Steel Door

John Masouri in Echoes

13 March 1993

Steel Pulse - from the Rastafari Centennial album

Steel Pulse have regained their place in British reggae's first division, with a Grammy nomination for their new live album, an appearance at President Clinton's inauguration and plans for a film score. John Masouri cheers from the terraces...

With the upsurge of dancehall music traditional roots, rock reggae groups like Steel Pulse have a hard time competing for respectability in today's grassroots market. Ironically their's has been a journey in the opposite direction; they've been signed to various major labels since 1977 and nine album releases later have gradually attained mainstream attention with a blend of Rasta-inspired social commentary and what spokesman David Hinds describes as 'bait music', which he confesses is designed to woo an audience unfamiliar with the 'real thing'. Their new album, Rastafari Centennial is a live set recorded over three nights at the Elysee Montmarytre in Paris, an obvious step for despite their low rating in the UK, Pulse have managed to maintain a healthy reputation for live gigs.

According to David - main songwriter and lead vocalist of the band which is now whittled down to just three original members - a live album hasn't been possible before due to difficulties in obtaining permission from the various companies involved. Neither have their labels considered releasing 12-inch mixes of their tougher, less pop-orientated material. "They found it very hard to digest that concept," he explains. "It's that extra expense the majors aren't prepared to meet, despite the fact that that's what reggae music is founded upon. But the whole scene is now more accepted than it was in the days when we were struggling to get a leeway. Even so there's still yet to be a hardcore tune breakthrough - it's always been watered down to get that crossover appeal - we're still between a rock an' a hard place where reggae's concerned. Put a microscope into certain areas an' it shows up a lot of flaws that we'd like to iron out." The last single, Taxi Driver is based on a true-life story which has now resulted in a law suit against the New York Taxi Commission. Years of NY cabbies refusing to stop for the dreadlocked supe prompted the move, which could net him one million dollars in compensation.

And still on the subject of America, the band played at President Bill Clinton's inauguration at the White House in January. Ironic given their repertoire of songs criticising the political status quo over the years. "We did a set that wouldn't cause any ripples," he quickly pointed out, "We rode the storm. We didn't play Mr Collie Man or Drug Squad - nothing that would let reggae be seen in a bad light y'know? It's so easy to point the finger, especially when you're the first one out there, then you go an' blow it for anyone else following. We did play Ku Klux Klan, but only up to the part where the chorus comes in, then we did a rewind an' cut to another track as a teaser. Who knows, knows...that kinda thing." The day before they were invited to the Jamaican Embassy in recognition of their fundraising efforts on behalf of the Hurricane Gilbert Appeal.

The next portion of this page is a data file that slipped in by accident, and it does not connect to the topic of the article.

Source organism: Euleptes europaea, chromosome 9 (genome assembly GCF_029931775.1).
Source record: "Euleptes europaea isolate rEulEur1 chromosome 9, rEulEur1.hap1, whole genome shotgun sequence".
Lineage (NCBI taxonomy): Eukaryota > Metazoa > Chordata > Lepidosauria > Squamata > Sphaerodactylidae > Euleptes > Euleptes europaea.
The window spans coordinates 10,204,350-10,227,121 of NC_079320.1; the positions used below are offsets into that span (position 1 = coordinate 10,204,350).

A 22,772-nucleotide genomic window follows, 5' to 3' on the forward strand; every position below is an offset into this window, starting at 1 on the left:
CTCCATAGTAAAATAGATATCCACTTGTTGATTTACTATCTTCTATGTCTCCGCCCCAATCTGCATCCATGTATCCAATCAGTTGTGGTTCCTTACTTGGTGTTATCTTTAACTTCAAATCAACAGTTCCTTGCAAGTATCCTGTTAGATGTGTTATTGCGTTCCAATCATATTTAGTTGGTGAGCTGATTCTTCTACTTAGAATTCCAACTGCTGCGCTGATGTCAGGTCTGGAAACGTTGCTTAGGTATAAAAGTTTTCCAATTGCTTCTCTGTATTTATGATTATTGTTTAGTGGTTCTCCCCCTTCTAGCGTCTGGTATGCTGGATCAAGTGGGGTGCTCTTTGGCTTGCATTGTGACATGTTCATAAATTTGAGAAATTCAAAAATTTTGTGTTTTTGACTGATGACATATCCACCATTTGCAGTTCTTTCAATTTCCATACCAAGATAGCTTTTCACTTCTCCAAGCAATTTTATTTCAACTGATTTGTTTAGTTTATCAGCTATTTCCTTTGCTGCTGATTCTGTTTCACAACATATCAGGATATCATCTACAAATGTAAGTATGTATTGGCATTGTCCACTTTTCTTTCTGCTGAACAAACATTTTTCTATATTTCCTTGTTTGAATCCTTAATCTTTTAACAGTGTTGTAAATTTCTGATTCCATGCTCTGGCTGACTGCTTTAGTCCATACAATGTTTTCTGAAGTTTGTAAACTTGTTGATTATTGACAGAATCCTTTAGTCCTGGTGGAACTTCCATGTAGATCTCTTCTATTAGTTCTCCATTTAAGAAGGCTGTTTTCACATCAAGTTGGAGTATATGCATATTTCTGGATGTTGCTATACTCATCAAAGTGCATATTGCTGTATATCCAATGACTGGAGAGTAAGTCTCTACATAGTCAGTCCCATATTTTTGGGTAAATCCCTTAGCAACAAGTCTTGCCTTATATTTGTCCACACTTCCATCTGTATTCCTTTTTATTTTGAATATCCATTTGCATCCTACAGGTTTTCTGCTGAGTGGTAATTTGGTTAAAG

"To play for Nelson Mandela in a liberated South Africa would be our greatest achievement though," he says, "an' mentioning Winnie Mandela's name on the album was our way of showing that there goes that old misconception of Rastas treating women like second-class citizens. She had her life on the line 24/7 know what I'm saying? What's fortunate about Africa is that they're still cottoning onto the music that's still conscious. Peter Tosh, Jimmy Cliff - they're household names in those countries." Although they've only visited Africa once - that was 11 years ago - there are plans to tour there soon. And the reference to Emperor Selassie's centenary was an intentional reminder of the band's cultural stance. "We felt some kind of rejuvenation was necessary; especially considering where we are as a people right now. We're into crack, crime - everything that's not building anything an' putting us down the drain..."

The album's already been nominated for a US Grammy, an award they won in 1987 for Babylon The Bandit, although by his own admission he didn't collect until quite recently. Significantly, they've now turned their attentions towards Jamaica, Hinds acknowledging that "when it comes to real prestige in the music, it's important for Jamaica to recognise the band as well. We actually played our first gig there as Steel Pulse last October, without being there as part of Sunsplash or the Reggae Fest, which we've done regularly since 1981. We have a single out on the Island now, 'cause it's singles that get the mileage an' due to the hard-headed attitude from our labels we've never had the acclaim we know we could get in Jamaica, or even here because it's the same in the UK."

Don't be surprised to hear them on special for Stone Love one of these fine days although the next step could be writing a soundtrack for a film; even acting in one. "Yeah, there's never been an outlet for that before, but we've made a start. The main problem has been telling the story from a black man's perspective, an' I really wouldn't knock an artist who plays a part involving drugs or even guns, 'cause that reality's out there. I think music an' film run parallel in this day and age; we're both trying to reach the masses, to educate an' show the road forward." And what part would he like for himself? "Oh, the black Ben Hur or something..." Steel Pulse will be playing UK dates with Santana in the spring.

Text copyright Echoes 1993, used without permission.

Home : Steel Pulse : Articles Index : E-mail

The contents of this website cannot be reproduced or copied without permission of the site author. (c) Andy Brouwer 2004